A Warm Welcome To The U.S.A.
The United States welcomes the filing of trademark applications by foreign business owners. …so much so, that Section 44(e) of the Trademark Act does not require that such an applicant make actual use of the mark in the United States. See, Trademark Act, § 44(e), 15 U.S.C. § 1126(e); Also see, Crocker Nat’l Bank v. Canadian Imperial Bank of Commerce, 223 U.S.P.Q. (BNA) 909, 1984 TTAB LEXIS 22  (TMT App. Bd. 1984)(“Use in commerce over which Congress has control need not be alleged…”). “Section 44(e) gave such foreign applicant a significant advantage over other applicants in procuring a registration in this country.” Id.; See also, Crocker at -.
The treaty that arose from the Paris International Trademark Convention, as well as other international conferences, does away with the requirement of “use” that is found in the other parts of the United States Lanham Act governing trademarks in the case of foreign applicants who wish to obtain a United States Trademark Registration based on ownership of a corresponding trademark registration in a foreign nation. The Trademark Law Treaty Implementation Act of 1998 (TLTIA) Pub. L. No. 105-330, 112 Stat. 3064 (15 U.S.C. 1051) states: “The requirement in §§1(a) and 1(b) for the applicant to state the mode or manner in which the mark is used or intended to be used on or in connection with the goods (the “method of use clause”) is eliminated.” See, Crocker Nat’l Bank v Canadian Imperial Bank of Commerce, 223 USPQ 909 (TMT App.Bd. 1984)(Application to register U.S. trademark based on foreign application need not allege or show use of the mark in commerce, as otherwise required in Lanham Act because such requirement is inconsistent with international treaty); See also, In re Societe D’Exploitation de la Marque Le Fouquet’s, 2003 TTAB LEXIS 407.
China, Germany, Mexico, Brazil, Italy, Venezuela, Canada, France, Israel, Ireland, Iran, Colombia, India and many other countries joined as “Contracting Parties” to the Paris International Trademark Convention.” For a list of Contracting Parties, see http://www.wipo.int/treaties/en/ShowResults.jsp?treaty_id=2
If your business domiciled outside the United States and it either: 1) owns a trademark registration in a country other than the United States; or 2) has filed an application to register a trademark in a country other than the United States (in the past 6 months), your business might be entitle to significant advantages under United States law. Contact us immediately. Some of the benefits must be requested in a limited amount of time. The attorneys at the firm of Santucci Priore, P.L. have considerable experience in protecting the rights of clients in many countries participating in this exciting world economy.
Please contact us if you have any questions about registering a trademark for a non-U.S. business.
With the expanding international scope of business today, business owners need to be aware of ways to ensure that their brand and goodwill is protected internationally. Protection of trademarks is considered territorial, which means that protection over a trademark in one country usually does not provide protection in other countries. For example, a trademark registration in the United States will only provide protection against infringing uses in the United States, but not in Europe or China. To be protected in foreign countries such as those in Europe and in China, registrations must be acquired in those jurisdictions.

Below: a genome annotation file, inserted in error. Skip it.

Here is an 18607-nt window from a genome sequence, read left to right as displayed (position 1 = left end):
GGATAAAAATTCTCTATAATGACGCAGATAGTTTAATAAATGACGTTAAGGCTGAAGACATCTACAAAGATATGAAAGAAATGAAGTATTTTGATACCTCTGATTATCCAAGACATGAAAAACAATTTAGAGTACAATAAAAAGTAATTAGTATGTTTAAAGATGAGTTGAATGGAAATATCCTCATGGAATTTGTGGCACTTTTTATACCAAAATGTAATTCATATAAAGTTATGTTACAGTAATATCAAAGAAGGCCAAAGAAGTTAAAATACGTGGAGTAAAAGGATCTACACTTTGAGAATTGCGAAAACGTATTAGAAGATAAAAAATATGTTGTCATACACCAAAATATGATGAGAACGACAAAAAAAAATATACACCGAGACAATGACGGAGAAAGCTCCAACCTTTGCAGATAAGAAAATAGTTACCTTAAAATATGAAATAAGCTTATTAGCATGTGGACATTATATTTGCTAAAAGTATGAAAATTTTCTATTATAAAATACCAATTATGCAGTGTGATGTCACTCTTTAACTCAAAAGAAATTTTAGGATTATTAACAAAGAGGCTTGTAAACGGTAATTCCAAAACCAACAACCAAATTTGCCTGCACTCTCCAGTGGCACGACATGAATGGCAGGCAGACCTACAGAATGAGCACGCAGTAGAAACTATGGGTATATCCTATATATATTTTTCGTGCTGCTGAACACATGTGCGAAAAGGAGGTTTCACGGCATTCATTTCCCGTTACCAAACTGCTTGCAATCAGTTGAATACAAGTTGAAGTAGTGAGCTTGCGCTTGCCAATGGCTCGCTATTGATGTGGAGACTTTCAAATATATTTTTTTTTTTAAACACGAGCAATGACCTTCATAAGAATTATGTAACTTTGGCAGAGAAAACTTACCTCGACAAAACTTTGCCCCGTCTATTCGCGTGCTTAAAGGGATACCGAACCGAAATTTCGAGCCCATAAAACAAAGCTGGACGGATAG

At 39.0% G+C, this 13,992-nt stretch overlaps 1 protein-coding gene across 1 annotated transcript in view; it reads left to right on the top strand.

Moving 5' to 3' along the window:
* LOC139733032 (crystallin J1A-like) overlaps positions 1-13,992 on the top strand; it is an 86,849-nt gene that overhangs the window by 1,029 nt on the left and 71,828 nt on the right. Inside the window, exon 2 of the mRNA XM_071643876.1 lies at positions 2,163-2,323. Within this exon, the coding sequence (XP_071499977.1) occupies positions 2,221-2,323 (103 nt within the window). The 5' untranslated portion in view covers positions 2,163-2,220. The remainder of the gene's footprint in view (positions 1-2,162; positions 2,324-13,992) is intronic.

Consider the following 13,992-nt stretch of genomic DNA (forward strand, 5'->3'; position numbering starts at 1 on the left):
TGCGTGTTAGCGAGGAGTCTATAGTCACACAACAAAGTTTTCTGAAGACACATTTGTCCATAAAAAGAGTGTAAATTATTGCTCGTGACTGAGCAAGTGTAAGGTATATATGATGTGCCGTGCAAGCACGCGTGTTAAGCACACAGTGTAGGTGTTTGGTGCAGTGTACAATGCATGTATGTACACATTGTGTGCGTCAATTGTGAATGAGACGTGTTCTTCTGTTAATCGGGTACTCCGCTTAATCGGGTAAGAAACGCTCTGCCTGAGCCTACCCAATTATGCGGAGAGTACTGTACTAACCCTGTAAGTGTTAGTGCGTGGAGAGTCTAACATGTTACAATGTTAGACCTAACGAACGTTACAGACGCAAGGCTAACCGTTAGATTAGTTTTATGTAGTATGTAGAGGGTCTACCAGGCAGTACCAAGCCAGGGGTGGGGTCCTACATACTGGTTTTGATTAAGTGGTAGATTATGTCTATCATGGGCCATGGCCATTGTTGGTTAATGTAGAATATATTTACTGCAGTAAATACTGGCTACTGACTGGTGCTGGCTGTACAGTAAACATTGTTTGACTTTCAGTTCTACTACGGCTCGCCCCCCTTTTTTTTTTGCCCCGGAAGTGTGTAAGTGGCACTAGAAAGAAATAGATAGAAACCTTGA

So is international trademark protection worth the cost? Just ask basketball legend Michael Jordan, who is currently involved in a trademark lawsuit with a Chinese company called Qiaodan Sports over the use of his name and jersey number “23” without his permission. Even though Michael Jordan is internationally known, Qiaodan Sports has recently obtained a judgment in its favor in China allowing its use of the Chinese equivalent of Michael Jordan’s name and his jersey number. Michael Jordan is not the only one squaring off against foreign companies in the trademark arena. Similarly in China, Apple, Inc. was involved in a dispute regarding an iPad trademark and ended up paying millions to settle the case. United States shoemaker New Balance has also been involved in trademark disputes in China. The failure to properly register trademarks in foreign countries can cause the potential loss of business in lucrative markets.
So what options are there? One of the main differences in the registration of trademarks over different jurisdictions is that some jurisdictions recognize trademark rights based upon the first to register, while others, such as the United States, recognize trademark rights based upon the first to use the trademark. Nonetheless, there are systems in place which permit cost effective and efficient registration of a trademark in multiple jurisdictions at a time. One such system is entitled the Madrid Protocol, which allows a single trademark application be filed in multiple countries that are governed by the Madrid Protocol, such as countries that are part of the European Union and in China. Countries in the European Union and China should not be ignored as they represent a large portion of international business. Often a United States trademark registration is not enough to stay internationally competitive. The filing of international trademark applications may be a good idea for your business and there are several important considerations, such as whether a country is covered by an international treaty and the applicable filing fees. Please contact our office if you have any questions regarding international trademark registration or the information in this article.
 Subject to any appeal.